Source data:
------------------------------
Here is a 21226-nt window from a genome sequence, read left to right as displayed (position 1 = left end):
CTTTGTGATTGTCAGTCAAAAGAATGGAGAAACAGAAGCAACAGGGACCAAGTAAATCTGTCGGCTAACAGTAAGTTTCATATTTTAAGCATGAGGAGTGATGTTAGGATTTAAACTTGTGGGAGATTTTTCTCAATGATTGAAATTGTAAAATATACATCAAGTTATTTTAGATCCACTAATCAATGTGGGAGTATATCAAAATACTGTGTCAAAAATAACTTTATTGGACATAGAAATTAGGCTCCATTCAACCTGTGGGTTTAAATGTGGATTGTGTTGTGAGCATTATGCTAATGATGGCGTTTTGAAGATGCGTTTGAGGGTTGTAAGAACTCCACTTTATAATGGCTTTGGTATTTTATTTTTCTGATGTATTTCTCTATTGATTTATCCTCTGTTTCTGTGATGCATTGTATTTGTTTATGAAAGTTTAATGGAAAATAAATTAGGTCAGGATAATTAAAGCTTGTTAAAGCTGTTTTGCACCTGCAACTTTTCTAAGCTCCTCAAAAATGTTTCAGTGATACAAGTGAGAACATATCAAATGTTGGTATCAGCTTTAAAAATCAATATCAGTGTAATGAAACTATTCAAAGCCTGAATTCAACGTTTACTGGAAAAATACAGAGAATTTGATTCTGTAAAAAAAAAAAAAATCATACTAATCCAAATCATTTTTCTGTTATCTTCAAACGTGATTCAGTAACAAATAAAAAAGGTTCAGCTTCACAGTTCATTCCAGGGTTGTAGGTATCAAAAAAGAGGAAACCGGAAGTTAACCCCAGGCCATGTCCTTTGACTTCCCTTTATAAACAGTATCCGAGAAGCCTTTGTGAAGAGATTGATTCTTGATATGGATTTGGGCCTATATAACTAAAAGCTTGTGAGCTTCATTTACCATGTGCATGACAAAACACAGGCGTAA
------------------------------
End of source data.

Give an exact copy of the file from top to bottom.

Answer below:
Here is a 21226-nt window from a genome sequence, read left to right as displayed (position 1 = left end):
CTTTGTGATTGTCAGTCAAAAGAATGGAGAAACAGAAGCAACAGGGACCAAGTAAATCTGTCGGCTAACAGTAAGTTTCATATTTTAAGCATGAGGAGTGATGTTAGGATTTAAACTTGTGGGAGATTTTTCTCAATGATTGAAATTGTAAAATATACATCAAGTTATTTTAGATCCACTAATCAATGTGGGAGTATATCAAAATACTGTGTCAAAAATAACTTTATTGGACATAGAAATTAGGCTCCATTCAACCTGTGGGTTTAAATGTGGATTGTGTTGTGAGCATTATGCTAATGATGGCGTTTTGAAGATGCGTTTGAGGGTTGTAAGAACTCCACTTTATAATGGCTTTGGTATTTTATTTTTCTGATGTATTTCTCTATTGATTTATCCTCTGTTTCTGTGATGCATTGTATTTGTTTATGAAAGTTTAATGGAAAATAAATTAGGTCAGGATAATTAAAGCTTGTTAAAGCTGTTTTGCACCTGCAACTTTTCTAAGCTCCTCAAAAATGTTTCAGTGATACAAGTGAGAACATATCAAATGTTGGTATCAGCTTTAAAAATCAATATCAGTGTAATGAAACTATTCAAAGCCTGAATTCAACGTTTACTGGAAAAATACAGAGAATTTGATTCTGTAAAAAAAAAAAAAATCATACTAATCCAAATCATTTTTCTGTTATCTTCAAACGTGATTCAGTAACAAATAAAAAAGGTTCAGCTTCACAGTTCATTCCAGGGTTGTAGGTATCAAAAAAGAGGAAACCGGAAGTTAACCCCAGGCCATGTCCTTTGACTTCCCTTTATAAACAGTATCCGAGAAGCCTTTGTGAAGAGATTGATTCTTGATATGGATTTGGGCCTATATAACTAAAAGCTTGTGAGCTTCATTTACCATGTGCATGACAAAACACAGGCGTAA